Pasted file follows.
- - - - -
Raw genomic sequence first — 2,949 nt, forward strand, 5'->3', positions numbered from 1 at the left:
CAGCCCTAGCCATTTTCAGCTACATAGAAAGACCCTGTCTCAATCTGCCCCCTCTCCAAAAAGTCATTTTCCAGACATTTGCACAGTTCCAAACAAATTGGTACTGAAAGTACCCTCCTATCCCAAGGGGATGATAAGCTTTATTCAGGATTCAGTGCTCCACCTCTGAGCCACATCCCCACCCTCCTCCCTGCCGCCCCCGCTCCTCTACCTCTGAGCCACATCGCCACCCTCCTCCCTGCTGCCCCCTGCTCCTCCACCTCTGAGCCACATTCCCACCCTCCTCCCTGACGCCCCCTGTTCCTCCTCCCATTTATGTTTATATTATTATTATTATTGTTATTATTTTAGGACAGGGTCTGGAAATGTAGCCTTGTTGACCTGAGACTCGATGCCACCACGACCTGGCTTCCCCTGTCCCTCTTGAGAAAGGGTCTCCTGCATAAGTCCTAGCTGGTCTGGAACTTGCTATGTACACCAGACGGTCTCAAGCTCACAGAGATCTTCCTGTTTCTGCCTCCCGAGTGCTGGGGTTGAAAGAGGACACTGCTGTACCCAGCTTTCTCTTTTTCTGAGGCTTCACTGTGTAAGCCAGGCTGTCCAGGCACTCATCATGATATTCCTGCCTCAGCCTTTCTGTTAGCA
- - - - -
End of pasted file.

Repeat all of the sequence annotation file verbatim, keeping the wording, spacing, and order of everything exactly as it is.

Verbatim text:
Raw genomic sequence first — 2,949 nt, forward strand, 5'->3', positions numbered from 1 at the left:
CAGCCCTAGCCATTTTCAGCTACATAGAAAGACCCTGTCTCAATCTGCCCCCTCTCCAAAAAGTCATTTTCCAGACATTTGCACAGTTCCAAACAAATTGGTACTGAAAGTACCCTCCTATCCCAAGGGGATGATAAGCTTTATTCAGGATTCAGTGCTCCACCTCTGAGCCACATCCCCACCCTCCTCCCTGCCGCCCCCGCTCCTCTACCTCTGAGCCACATCGCCACCCTCCTCCCTGCTGCCCCCTGCTCCTCCACCTCTGAGCCACATTCCCACCCTCCTCCCTGACGCCCCCTGTTCCTCCTCCCATTTATGTTTATATTATTATTATTATTGTTATTATTTTAGGACAGGGTCTGGAAATGTAGCCTTGTTGACCTGAGACTCGATGCCACCACGACCTGGCTTCCCCTGTCCCTCTTGAGAAAGGGTCTCCTGCATAAGTCCTAGCTGGTCTGGAACTTGCTATGTACACCAGACGGTCTCAAGCTCACAGAGATCTTCCTGTTTCTGCCTCCCGAGTGCTGGGGTTGAAAGAGGACACTGCTGTACCCAGCTTTCTCTTTTTCTGAGGCTTCACTGTGTAAGCCAGGCTGTCCAGGCACTCATCATGATATTCCTGCCTCAGCCTTTCTGTTAGCA